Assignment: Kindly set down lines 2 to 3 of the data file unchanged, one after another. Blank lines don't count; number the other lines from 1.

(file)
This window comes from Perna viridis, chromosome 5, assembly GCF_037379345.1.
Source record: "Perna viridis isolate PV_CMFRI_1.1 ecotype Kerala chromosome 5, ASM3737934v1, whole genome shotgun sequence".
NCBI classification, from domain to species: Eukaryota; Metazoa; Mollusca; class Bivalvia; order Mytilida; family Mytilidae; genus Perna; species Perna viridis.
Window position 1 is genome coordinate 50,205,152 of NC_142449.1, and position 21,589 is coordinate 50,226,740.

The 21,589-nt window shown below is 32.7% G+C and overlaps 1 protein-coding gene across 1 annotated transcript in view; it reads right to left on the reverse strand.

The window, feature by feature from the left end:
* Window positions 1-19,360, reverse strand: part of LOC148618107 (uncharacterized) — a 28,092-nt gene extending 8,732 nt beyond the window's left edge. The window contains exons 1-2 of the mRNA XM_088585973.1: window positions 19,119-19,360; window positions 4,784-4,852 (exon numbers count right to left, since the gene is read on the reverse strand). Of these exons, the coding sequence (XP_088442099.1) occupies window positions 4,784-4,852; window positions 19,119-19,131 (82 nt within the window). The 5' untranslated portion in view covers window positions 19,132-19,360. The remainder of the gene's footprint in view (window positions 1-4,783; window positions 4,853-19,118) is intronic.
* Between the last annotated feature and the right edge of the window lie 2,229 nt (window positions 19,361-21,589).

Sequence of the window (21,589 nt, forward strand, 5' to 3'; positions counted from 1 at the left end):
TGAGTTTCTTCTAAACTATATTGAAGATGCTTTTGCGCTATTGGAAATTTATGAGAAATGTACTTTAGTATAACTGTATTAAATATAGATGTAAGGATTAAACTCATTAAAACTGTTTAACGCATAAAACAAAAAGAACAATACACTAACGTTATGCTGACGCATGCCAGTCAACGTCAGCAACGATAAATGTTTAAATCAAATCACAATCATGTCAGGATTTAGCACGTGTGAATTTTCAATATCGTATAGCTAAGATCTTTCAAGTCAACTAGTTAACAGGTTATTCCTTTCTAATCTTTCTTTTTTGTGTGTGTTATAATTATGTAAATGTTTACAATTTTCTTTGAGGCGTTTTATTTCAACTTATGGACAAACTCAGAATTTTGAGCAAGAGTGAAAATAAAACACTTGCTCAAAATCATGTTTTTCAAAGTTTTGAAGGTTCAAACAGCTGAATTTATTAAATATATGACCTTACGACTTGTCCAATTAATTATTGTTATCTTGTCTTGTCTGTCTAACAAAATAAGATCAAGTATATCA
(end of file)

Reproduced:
Source record: "Perna viridis isolate PV_CMFRI_1.1 ecotype Kerala chromosome 5, ASM3737934v1, whole genome shotgun sequence".
NCBI classification, from domain to species: Eukaryota; Metazoa; Mollusca; class Bivalvia; order Mytilida; family Mytilidae; genus Perna; species Perna viridis.